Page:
What is Deposition?

In criminology, a deposition is a legal procedure that occurs before a trial, in which a witness or a party provides sworn testimony outside of the court's jurisdiction.

A court reporter is present to create a transcript of the proceedings, and the primary goal of a deposition is to gather vital information about the case, such as the strengths and weaknesses of the witnesses' testimony, which can be used in court.

Depositions are usually conducted during the discovery phase, a pre-trial process where both parties exchange information and evidence related to the case.

The questioning in a deposition can encompass a wide range of topics, such as the witness's understanding of the events, their opinions, and beliefs, and any relevant physical evidence or documents.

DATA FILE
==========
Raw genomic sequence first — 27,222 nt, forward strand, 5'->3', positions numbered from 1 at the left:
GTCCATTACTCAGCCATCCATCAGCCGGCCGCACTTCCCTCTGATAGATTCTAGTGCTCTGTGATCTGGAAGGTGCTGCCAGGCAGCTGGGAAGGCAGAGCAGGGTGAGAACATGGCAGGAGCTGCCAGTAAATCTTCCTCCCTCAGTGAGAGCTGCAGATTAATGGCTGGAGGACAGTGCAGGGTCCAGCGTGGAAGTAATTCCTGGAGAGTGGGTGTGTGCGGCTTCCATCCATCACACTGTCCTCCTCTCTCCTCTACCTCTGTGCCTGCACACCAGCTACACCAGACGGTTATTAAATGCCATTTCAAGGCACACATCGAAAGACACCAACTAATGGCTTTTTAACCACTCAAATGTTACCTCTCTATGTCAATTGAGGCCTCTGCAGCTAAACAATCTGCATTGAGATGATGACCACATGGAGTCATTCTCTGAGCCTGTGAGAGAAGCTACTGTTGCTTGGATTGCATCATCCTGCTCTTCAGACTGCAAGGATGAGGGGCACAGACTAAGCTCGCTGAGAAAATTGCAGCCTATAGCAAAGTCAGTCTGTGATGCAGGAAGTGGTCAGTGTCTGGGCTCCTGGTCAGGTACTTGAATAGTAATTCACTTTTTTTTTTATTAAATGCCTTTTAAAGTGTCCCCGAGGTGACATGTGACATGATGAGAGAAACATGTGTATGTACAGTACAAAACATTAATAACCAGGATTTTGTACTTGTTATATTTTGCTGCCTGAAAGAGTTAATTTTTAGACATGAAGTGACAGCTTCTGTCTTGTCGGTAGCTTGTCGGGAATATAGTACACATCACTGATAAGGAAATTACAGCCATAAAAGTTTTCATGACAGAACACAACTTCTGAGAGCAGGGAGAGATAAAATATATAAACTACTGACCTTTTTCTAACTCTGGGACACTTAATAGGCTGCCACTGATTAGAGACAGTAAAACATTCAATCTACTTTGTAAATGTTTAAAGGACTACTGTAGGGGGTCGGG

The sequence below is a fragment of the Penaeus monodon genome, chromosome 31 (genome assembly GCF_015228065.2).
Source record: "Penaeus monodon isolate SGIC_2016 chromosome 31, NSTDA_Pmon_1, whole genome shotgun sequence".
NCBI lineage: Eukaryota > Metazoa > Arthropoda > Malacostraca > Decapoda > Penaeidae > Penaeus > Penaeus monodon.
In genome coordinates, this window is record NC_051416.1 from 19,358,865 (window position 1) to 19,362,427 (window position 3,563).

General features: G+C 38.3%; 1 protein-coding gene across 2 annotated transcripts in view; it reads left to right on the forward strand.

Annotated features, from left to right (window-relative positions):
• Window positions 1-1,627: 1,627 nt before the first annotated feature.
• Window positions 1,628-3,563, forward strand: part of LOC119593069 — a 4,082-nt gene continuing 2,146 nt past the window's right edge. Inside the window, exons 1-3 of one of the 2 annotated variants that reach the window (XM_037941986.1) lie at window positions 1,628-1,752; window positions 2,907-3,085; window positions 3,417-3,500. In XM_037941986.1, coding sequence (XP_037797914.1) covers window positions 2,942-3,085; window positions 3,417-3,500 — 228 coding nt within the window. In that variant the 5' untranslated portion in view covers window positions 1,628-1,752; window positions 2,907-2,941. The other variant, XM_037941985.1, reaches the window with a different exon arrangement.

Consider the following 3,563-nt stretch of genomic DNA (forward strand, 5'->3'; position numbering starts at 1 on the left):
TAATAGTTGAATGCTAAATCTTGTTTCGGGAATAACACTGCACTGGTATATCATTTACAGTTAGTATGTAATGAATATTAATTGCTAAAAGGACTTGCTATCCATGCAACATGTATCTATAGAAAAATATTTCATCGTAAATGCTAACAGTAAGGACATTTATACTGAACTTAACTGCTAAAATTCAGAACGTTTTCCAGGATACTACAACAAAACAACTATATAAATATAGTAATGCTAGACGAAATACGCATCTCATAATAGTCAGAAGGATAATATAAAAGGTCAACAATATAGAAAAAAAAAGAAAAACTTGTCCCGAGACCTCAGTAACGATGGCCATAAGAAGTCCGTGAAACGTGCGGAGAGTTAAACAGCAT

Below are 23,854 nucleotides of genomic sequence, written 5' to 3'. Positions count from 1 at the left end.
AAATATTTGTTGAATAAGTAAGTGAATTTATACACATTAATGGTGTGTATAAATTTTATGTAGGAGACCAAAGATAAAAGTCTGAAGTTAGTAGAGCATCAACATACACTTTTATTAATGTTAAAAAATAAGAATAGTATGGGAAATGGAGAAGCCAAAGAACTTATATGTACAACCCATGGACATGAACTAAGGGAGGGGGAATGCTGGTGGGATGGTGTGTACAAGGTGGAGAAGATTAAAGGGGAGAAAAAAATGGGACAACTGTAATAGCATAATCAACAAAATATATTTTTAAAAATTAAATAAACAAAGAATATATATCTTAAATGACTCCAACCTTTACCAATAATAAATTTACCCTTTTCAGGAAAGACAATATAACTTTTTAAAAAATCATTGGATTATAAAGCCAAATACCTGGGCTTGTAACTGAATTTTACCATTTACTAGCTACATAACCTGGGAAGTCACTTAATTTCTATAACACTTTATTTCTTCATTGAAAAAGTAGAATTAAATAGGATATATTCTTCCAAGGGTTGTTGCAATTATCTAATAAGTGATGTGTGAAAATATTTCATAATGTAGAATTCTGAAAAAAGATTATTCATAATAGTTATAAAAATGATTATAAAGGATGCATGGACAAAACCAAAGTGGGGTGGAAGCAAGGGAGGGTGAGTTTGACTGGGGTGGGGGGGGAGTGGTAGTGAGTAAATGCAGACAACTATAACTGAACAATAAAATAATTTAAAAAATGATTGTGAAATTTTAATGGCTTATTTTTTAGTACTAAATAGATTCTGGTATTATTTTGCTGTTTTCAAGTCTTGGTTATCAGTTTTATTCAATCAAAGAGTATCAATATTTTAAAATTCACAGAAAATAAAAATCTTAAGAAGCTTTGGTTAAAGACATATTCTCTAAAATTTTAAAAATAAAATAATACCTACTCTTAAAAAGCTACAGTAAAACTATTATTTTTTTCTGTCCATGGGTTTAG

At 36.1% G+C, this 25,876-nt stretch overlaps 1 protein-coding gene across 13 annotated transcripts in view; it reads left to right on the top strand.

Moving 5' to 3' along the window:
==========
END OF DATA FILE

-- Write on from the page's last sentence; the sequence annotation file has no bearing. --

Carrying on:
The witness is bound by law to answer truthfully, and if they make false statements during the deposition, it can be used against them in court.

In addition, if a witness's testimony contradicts what they said during the deposition, the deposition can be used to impeach their credibility.

Depositions are a crucial component of criminology's legal system, and both the prosecution and defense can benefit from the information gathered during a deposition.